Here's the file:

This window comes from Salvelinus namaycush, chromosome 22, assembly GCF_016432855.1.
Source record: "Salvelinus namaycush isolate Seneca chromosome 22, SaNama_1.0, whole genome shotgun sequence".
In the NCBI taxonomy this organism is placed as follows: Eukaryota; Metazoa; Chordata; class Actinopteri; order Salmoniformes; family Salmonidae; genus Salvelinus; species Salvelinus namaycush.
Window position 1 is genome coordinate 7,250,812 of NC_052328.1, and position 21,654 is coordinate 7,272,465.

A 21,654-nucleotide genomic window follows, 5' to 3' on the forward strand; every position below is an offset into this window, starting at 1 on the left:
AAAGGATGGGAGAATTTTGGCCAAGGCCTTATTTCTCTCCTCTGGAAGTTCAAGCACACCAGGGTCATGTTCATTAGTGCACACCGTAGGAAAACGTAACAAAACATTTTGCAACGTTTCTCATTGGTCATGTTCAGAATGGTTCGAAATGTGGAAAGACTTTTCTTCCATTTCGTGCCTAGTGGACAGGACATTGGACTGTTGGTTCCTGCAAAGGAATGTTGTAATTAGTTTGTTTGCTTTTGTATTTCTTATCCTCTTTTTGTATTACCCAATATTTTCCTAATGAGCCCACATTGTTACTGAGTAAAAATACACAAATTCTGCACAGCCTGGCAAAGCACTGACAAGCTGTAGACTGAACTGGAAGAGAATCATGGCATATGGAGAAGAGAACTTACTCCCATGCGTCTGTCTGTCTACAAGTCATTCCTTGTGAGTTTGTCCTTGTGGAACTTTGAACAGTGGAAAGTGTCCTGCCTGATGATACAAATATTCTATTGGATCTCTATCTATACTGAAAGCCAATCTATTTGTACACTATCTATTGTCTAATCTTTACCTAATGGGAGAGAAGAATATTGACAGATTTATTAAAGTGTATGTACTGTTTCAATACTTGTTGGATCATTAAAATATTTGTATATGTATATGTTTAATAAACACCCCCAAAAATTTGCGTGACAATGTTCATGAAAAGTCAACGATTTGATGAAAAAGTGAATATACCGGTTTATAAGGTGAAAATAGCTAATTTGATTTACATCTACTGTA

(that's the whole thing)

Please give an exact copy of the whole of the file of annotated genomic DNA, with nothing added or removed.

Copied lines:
This window comes from Salvelinus namaycush, chromosome 22, assembly GCF_016432855.1.
Source record: "Salvelinus namaycush isolate Seneca chromosome 22, SaNama_1.0, whole genome shotgun sequence".
In the NCBI taxonomy this organism is placed as follows: Eukaryota; Metazoa; Chordata; class Actinopteri; order Salmoniformes; family Salmonidae; genus Salvelinus; species Salvelinus namaycush.
Window position 1 is genome coordinate 7,250,812 of NC_052328.1, and position 21,654 is coordinate 7,272,465.

A 21,654-nucleotide genomic window follows, 5' to 3' on the forward strand; every position below is an offset into this window, starting at 1 on the left:
AAAGGATGGGAGAATTTTGGCCAAGGCCTTATTTCTCTCCTCTGGAAGTTCAAGCACACCAGGGTCATGTTCATTAGTGCACACCGTAGGAAAACGTAACAAAACATTTTGCAACGTTTCTCATTGGTCATGTTCAGAATGGTTCGAAATGTGGAAAGACTTTTCTTCCATTTCGTGCCTAGTGGACAGGACATTGGACTGTTGGTTCCTGCAAAGGAATGTTGTAATTAGTTTGTTTGCTTTTGTATTTCTTATCCTCTTTTTGTATTACCCAATATTTTCCTAATGAGCCCACATTGTTACTGAGTAAAAATACACAAATTCTGCACAGCCTGGCAAAGCACTGACAAGCTGTAGACTGAACTGGAAGAGAATCATGGCATATGGAGAAGAGAACTTACTCCCATGCGTCTGTCTGTCTACAAGTCATTCCTTGTGAGTTTGTCCTTGTGGAACTTTGAACAGTGGAAAGTGTCCTGCCTGATGATACAAATATTCTATTGGATCTCTATCTATACTGAAAGCCAATCTATTTGTACACTATCTATTGTCTAATCTTTACCTAATGGGAGAGAAGAATATTGACAGATTTATTAAAGTGTATGTACTGTTTCAATACTTGTTGGATCATTAAAATATTTGTATATGTATATGTTTAATAAACACCCCCAAAAATTTGCGTGACAATGTTCATGAAAAGTCAACGATTTGATGAAAAAGTGAATATACCGGTTTATAAGGTGAAAATAGCTAATTTGATTTACATCTACTGTA